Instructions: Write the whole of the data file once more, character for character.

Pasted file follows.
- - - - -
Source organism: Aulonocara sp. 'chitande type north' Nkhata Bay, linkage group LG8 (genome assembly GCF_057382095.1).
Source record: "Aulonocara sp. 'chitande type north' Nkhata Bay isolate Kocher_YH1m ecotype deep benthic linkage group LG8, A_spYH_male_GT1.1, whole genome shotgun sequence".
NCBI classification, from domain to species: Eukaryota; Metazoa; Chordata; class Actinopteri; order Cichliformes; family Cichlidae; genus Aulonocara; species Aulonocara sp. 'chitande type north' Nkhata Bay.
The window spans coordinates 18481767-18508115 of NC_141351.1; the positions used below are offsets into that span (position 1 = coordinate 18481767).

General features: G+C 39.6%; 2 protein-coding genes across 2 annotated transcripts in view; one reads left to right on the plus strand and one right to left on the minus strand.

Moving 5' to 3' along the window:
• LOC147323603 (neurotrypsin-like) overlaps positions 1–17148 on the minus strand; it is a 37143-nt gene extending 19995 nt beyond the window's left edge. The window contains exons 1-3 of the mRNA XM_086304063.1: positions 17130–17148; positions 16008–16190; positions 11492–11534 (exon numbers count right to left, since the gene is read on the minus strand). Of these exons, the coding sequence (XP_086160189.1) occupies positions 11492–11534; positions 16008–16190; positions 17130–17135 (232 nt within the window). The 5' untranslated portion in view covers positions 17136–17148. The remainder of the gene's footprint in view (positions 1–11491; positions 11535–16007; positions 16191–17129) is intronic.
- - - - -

Source organism: Aulonocara sp. 'chitande type north' Nkhata Bay, linkage group LG8 (genome assembly GCF_057382095.1).
Source record: "Aulonocara sp. 'chitande type north' Nkhata Bay isolate Kocher_YH1m ecotype deep benthic linkage group LG8, A_spYH_male_GT1.1, whole genome shotgun sequence".
NCBI classification, from domain to species: Eukaryota; Metazoa; Chordata; class Actinopteri; order Cichliformes; family Cichlidae; genus Aulonocara; species Aulonocara sp. 'chitande type north' Nkhata Bay.
The window spans coordinates 18481767-18508115 of NC_141351.1; the positions used below are offsets into that span (position 1 = coordinate 18481767).

General features: G+C 39.6%; 2 protein-coding genes across 2 annotated transcripts in view; one reads left to right on the plus strand and one right to left on the minus strand.

Moving 5' to 3' along the window:
• LOC147323603 (neurotrypsin-like) overlaps positions 1–17148 on the minus strand; it is a 37143-nt gene extending 19995 nt beyond the window's left edge. The window contains exons 1-3 of the mRNA XM_086304063.1: positions 17130–17148; positions 16008–16190; positions 11492–11534 (exon numbers count right to left, since the gene is read on the minus strand). Of these exons, the coding sequence (XP_086160189.1) occupies positions 11492–11534; positions 16008–16190; positions 17130–17135 (232 nt within the window). The 5' untranslated portion in view covers positions 17136–17148. The remainder of the gene's footprint in view (positions 1–11491; positions 11535–16007; positions 16191–17129) is intronic.